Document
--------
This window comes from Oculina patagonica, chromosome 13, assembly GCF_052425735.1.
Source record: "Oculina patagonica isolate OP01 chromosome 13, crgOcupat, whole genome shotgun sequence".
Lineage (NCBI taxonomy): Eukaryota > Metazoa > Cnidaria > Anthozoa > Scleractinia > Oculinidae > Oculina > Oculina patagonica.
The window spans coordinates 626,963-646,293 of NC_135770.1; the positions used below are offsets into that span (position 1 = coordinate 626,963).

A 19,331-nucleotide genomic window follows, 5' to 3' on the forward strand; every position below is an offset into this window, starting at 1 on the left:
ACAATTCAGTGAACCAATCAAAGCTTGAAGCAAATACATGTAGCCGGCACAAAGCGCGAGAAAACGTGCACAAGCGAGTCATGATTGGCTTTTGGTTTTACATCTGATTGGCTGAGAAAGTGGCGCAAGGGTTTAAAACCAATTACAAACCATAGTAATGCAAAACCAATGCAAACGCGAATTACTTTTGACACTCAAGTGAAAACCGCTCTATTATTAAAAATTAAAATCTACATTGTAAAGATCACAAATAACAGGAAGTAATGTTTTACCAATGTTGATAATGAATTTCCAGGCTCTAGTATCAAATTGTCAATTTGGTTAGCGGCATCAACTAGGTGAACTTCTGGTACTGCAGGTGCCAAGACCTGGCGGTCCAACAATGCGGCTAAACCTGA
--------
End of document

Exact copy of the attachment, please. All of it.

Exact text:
This window comes from Oculina patagonica, chromosome 13, assembly GCF_052425735.1.
Source record: "Oculina patagonica isolate OP01 chromosome 13, crgOcupat, whole genome shotgun sequence".
Lineage (NCBI taxonomy): Eukaryota > Metazoa > Cnidaria > Anthozoa > Scleractinia > Oculinidae > Oculina > Oculina patagonica.
The window spans coordinates 626,963-646,293 of NC_135770.1; the positions used below are offsets into that span (position 1 = coordinate 626,963).

A 19,331-nucleotide genomic window follows, 5' to 3' on the forward strand; every position below is an offset into this window, starting at 1 on the left:
ACAATTCAGTGAACCAATCAAAGCTTGAAGCAAATACATGTAGCCGGCACAAAGCGCGAGAAAACGTGCACAAGCGAGTCATGATTGGCTTTTGGTTTTACATCTGATTGGCTGAGAAAGTGGCGCAAGGGTTTAAAACCAATTACAAACCATAGTAATGCAAAACCAATGCAAACGCGAATTACTTTTGACACTCAAGTGAAAACCGCTCTATTATTAAAAATTAAAATCTACATTGTAAAGATCACAAATAACAGGAAGTAATGTTTTACCAATGTTGATAATGAATTTCCAGGCTCTAGTATCAAATTGTCAATTTGGTTAGCGGCATCAACTAGGTGAACTTCTGGTACTGCAGGTGCCAAGACCTGGCGGTCCAACAATGCGGCTAAACCTGA